Since we had found group differences in predictive motor timing for early correct responses during training (Fig 2B), we hypothesized that specifically these ‘anticipatory’ responses could be affected by randomization of sequence or temporal interval of markers. Therefore, we analyzed the data based on the timing of button presses and compared performance between conditions and groups (Fig 3B and 3C). We calculated the AUCCR of early correct responses on the FIX-FIX condition [SCA6: 0.091 ± 0.012, control: 0.139 ± 0.011], FIX-RANDOM condition [SCA6: 0.096 ± 0.012, control: 0.141 ± 0.009], RANDOM-FIX condition [SCA6: 0.099 ± 0.01, control: 0.144 ± 0.009], and RANDOM-RANDOM condition [SCA6: 0.091 ± 0.008, control: 0.137 ± 0.007] and we found that AUCCR differed significantly between groups. However, randomizing the sequence or temporal interval of markers did not lead to performance differences [main effect of condition: F3,66 = 1.94, P = 0.132; main effect of group: F1,22 = 11.95, P = 0.002; interaction group x condition: F3,66 = 0.38, P = 0.99] (Fig 3B). In addition, we investigated whether randomization had an effect on performance for late correct responses (Fig 3C). We calculated the AUCCR during the FIX-FIX condition [SCA6: 0.084 ± 0.007, control: 0.069 ± 0.01], FIX-RANDOM condition [SCA6: 0.079 ± 0.009, control: 0.064 ± 0.009], RANDOM-FIX condition [SCA6: 0.08 ± 0.007, control: 0.061 ± 0.009], and RANDOM-RANDOM condition [SCA6: 0.082 ± 0.009, control: 0.065 ± 0.008] and performed the same analysis. We found that AUCCR of late correct responses did not differ between groups or between conditions. Also, the data did not reveal an interaction effect [main effect of condition: F3,66 = 1.25, P = 0.30; main effect of group: F1,22 = 2.09, P = 0.16; interaction group x condition: F3,66 = 0.17, P = 0.92]. A third analysis including all factors confirmed that the significant group difference was localized to early correct responses only [interaction group x type of correct response (early versus late): F1, 22 = 10.01, P = 0.004; two-way repeated measures ANOVA]. Thus, although there were group differences in early correct responses, randomizing the order and temporal intervals of markers did not influence predictive motor timing performance regardless of the timing of responses.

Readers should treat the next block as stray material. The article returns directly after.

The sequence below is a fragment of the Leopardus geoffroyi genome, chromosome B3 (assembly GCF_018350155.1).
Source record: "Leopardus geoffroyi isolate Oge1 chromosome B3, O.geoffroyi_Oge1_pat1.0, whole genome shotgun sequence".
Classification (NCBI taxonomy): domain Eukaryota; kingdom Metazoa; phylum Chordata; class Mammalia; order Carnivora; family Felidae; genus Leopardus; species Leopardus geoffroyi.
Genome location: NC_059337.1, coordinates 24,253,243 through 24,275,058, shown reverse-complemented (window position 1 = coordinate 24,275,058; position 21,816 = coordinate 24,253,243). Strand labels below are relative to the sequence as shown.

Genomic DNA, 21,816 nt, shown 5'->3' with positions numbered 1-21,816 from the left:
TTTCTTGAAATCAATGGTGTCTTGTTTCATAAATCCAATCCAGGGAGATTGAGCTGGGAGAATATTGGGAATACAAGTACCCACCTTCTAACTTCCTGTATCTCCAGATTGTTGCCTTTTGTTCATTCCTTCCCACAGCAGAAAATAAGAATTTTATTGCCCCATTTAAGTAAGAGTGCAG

Lower predictive motor timing performance of SCA6 patients is limited to responses during the anticipatory period